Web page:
This photo tells us of a geological event half a billion years ago, when extreme heat deep within the Earth gave rise to this crystal formation. Like a stained-glass window, the black graphite cuts across the colorful panels of quartz and feldspar. Feldspar is the most abundant silicate (of Al, K and Na) of the Earth’s continental crust. I use photomicrographs to study rocks and minerals, not only to make images with artistic intent. In this case I actually studied - with colleague and friend Satish Kumar - this granulite rock from a working quarry in Kerala, India. The microscopic scene that we observe formed at almost 900 °C, when the feldspars crystallized together with graphite in this beautiful intergrowth. While most minerals, including all silicates, become transparent to light when thinned down at 30 micron width, some remain opaque. Graphite is among them, and this explains why it creates the black strokes in this photo. Polarized light photomicrograph; width 2,7 mm.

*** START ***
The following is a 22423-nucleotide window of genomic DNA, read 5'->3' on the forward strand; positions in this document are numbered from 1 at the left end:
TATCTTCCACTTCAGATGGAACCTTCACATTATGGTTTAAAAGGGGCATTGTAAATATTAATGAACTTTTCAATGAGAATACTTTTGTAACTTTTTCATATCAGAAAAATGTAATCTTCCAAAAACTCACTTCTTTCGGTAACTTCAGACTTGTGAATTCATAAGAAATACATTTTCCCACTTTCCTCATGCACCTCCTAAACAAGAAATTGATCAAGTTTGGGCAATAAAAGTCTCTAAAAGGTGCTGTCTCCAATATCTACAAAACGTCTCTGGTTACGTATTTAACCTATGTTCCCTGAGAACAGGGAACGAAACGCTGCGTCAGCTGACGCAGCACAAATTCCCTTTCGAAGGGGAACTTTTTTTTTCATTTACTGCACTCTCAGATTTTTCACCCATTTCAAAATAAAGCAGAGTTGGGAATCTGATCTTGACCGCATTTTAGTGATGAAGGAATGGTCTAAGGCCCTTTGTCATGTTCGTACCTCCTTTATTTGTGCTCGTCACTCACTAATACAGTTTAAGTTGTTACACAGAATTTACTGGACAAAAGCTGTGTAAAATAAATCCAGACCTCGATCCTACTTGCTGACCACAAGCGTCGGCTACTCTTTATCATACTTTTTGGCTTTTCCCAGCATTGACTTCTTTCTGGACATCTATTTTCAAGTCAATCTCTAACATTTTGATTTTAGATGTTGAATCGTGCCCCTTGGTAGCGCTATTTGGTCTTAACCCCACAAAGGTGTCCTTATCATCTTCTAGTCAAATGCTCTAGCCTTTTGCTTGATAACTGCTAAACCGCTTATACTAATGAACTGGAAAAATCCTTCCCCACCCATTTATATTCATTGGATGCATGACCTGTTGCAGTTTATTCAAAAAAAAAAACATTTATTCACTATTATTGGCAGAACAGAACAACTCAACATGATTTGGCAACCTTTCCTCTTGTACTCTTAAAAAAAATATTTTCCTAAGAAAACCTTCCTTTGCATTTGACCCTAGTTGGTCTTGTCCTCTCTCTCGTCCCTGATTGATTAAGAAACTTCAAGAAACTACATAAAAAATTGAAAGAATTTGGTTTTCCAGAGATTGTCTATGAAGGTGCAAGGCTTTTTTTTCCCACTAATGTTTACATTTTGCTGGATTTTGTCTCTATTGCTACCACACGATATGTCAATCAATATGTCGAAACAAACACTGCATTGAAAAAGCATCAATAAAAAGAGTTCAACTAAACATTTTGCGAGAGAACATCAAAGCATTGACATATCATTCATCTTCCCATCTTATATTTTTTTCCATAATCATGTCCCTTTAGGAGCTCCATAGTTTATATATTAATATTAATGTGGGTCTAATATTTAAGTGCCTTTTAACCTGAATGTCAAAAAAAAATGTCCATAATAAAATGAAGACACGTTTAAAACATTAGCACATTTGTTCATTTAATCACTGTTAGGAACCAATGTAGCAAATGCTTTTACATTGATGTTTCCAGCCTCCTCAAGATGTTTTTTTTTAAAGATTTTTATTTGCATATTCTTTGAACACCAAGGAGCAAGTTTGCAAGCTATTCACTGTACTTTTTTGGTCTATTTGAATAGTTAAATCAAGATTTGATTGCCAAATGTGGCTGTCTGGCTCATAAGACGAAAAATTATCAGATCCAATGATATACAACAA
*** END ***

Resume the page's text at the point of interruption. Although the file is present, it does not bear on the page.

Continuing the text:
Speed shooting: 1/50
Focal range(mm): 0mm